While intensifying this fascisation of all fields of life, Modi-2 is consealing the fact that its economic policies for last five years has thrown the economy in to doldrums. Millions of workers are losing jobs, unemployment is rampant. Distress in the agricultural sector is intensifying. To cover it up, every field, every issue is communalized.. An atmosphere of hatred and intolerance is created, leading to mob lynching like incidents spreading fast. Fascist terror is unleashed to impose its dictates. This is what is happening to the people of J&K where Article 370 and 35 A were abrogated on 5th August, downgrading the state to two union territories without consulting the people of the state in any form. The whole state is militarized, put under prohibitory orders and all communications are cut down. Refusing to recognize the diversity of the country with different languages and culture, there are attempts to impose Hindi-Hindu-Hindustan slogan. They have started talking about one nation, one party also!
The NRC/Assam constituted unconstitutionally and speeded up by the supreme Court, announced its final list on 31st August declaring 19,06,657 people stateless. Large number of them are Adivasis and dalits including those taken from Jharkhand, Bihar etc by Britishers for plantations, Nepalese, and almost half of them from Muslim minority, all of whom presently residents of the state. They are given 120 days to get clearance from Foreigners’ Tribunals or from higher courts. Otherwise they are going to be thrown in Detention Camps. This is a most inhuman
Modi-2 is trying to get the Citizenship (Amendments) Bill, 2016, which was passed by Lok Sabha on 8th January, 2019, adopted by the parliament somehow. It is against the secular values of the Constitution and for communally discriminating against Muslims in line with the Two-nation theory initiated by Savarkar, while granting citizenship to migrants (from Afghanistan, Bangladesh and Pakistan) including Hindu, Sikh, Buddhist, Jain, Parsi, and Christian.
BJP chief ministers are clamoring for NRC in all states to divert people’s attention from burning issues caused by increasing recession. The Ministry of Home Affairs’ Notification of 31st July, calls for preparing the National Population Register (NPR) at all India level on a time bound manner by 30th September, 2020. If this NPR process is taken up based on the Citizenship (Amendments) proposed in BJP’s Bill, it will make almost 40 to 50 million people, who are born in India and presently staying here, stateless. It will create a horrific situation and an unprecedented humanitarian tragedy. So we demand that the whole process of NPR should be abandoned and all people presently living in this country and born here should be recognized as Indian citizens as per the Constitutional principles.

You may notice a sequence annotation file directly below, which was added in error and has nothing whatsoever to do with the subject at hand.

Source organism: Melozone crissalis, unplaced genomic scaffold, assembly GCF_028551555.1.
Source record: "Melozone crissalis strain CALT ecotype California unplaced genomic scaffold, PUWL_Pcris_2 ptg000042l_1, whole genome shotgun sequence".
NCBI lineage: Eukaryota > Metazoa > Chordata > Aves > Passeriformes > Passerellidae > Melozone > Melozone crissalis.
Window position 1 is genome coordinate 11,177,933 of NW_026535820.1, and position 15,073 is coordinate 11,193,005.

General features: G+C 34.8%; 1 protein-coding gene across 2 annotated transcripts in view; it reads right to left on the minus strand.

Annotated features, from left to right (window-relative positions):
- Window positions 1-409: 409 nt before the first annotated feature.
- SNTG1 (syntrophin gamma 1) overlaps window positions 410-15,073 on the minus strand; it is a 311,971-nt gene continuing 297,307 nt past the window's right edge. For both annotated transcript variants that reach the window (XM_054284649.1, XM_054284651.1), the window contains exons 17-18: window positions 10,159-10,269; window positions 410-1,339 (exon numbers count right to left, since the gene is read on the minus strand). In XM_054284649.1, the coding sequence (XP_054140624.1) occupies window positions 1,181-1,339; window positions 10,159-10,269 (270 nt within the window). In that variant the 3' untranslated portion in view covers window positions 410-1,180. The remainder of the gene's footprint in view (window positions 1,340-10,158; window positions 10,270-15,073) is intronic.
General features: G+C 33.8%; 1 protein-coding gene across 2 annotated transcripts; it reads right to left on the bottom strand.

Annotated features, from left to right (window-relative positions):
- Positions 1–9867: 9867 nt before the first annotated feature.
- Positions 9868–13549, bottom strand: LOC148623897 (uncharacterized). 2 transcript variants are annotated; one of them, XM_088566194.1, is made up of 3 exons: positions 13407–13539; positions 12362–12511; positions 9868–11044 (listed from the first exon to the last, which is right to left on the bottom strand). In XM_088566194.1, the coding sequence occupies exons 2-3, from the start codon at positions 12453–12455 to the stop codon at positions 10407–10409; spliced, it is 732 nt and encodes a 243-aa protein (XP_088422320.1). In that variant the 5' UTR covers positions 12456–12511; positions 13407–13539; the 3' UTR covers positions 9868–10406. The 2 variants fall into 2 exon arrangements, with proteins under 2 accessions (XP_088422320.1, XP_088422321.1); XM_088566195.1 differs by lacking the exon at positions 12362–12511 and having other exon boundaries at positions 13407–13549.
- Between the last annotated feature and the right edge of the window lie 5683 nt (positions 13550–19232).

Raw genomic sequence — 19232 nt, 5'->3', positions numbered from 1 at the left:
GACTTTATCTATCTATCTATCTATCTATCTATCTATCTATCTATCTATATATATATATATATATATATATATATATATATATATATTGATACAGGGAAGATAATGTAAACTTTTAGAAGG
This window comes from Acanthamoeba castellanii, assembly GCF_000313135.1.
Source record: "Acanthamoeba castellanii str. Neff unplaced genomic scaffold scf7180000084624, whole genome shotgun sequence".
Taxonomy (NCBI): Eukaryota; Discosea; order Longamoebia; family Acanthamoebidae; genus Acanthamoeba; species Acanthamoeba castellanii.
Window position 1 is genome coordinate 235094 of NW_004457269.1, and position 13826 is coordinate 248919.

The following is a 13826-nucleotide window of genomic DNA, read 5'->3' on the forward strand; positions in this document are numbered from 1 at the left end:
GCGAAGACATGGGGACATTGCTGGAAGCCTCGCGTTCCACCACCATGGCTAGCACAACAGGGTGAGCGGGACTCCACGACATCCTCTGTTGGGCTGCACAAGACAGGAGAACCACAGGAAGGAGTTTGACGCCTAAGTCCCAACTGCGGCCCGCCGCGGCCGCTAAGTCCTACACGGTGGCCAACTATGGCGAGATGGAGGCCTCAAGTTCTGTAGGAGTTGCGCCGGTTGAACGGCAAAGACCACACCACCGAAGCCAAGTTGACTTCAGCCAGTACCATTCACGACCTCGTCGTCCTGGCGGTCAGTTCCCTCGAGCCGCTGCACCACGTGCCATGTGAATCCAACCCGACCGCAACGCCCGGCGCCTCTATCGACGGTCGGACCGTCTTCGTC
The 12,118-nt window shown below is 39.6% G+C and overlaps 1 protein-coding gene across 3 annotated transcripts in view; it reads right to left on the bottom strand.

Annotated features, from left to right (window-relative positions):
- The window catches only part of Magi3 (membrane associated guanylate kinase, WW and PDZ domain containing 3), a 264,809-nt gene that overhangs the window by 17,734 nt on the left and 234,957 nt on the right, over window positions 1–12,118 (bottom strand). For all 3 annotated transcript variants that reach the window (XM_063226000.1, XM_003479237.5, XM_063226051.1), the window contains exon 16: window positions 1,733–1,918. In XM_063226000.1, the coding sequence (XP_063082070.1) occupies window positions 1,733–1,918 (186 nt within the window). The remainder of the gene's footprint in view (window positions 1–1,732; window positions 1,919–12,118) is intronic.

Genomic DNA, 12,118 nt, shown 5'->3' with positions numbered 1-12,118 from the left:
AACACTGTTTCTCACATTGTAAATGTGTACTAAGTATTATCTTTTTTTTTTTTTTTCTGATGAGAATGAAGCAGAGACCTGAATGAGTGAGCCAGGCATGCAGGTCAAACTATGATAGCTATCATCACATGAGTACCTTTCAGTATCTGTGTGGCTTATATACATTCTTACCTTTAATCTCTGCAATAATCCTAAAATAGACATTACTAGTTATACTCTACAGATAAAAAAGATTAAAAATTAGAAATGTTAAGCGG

While comrades Arun Maji presided, representing different organizations comrades KN Ramachandran, Parvej Mian, Thakur Khanal, Sheomangal Siddhankar, Jyothi, KK Niogi, Uday Jha, KK Singh, Vimal Trivedi, Radheysyam and others spoke. A memorandum was presented to the president by a delegation including comrades Umakant, Pancholi and Narendar appealing for prompt action to get the NRC process which is dividing the people and weakening the country stopped and the Constitutional rights of the people are protected.
The People’s Front against NRC and Fascism shall carry forward the struggle trying to mobilize all like-minded forces for the realization of the demands put forward. Presently the constituent organizations of the Front are CPI(ML) Red Star, New Democratic Party of India, Lok Samiti, Citizens for Democracy, Bahujan Communist Party, IFTU (Sarvahara), TUCI, Lok Paksh, All India Milli Council, Mul Pravah All India Nepali Unity Society, CPI(ML) New Proletarian, Democratic People’s Lawyers’ Association,Basthi Suraksha Manch, All India Peace Mission, All India Christian Minority Front and Jan Sangharsh Manch (Haryanna).
Adv Arun Maji, Com. Umakant.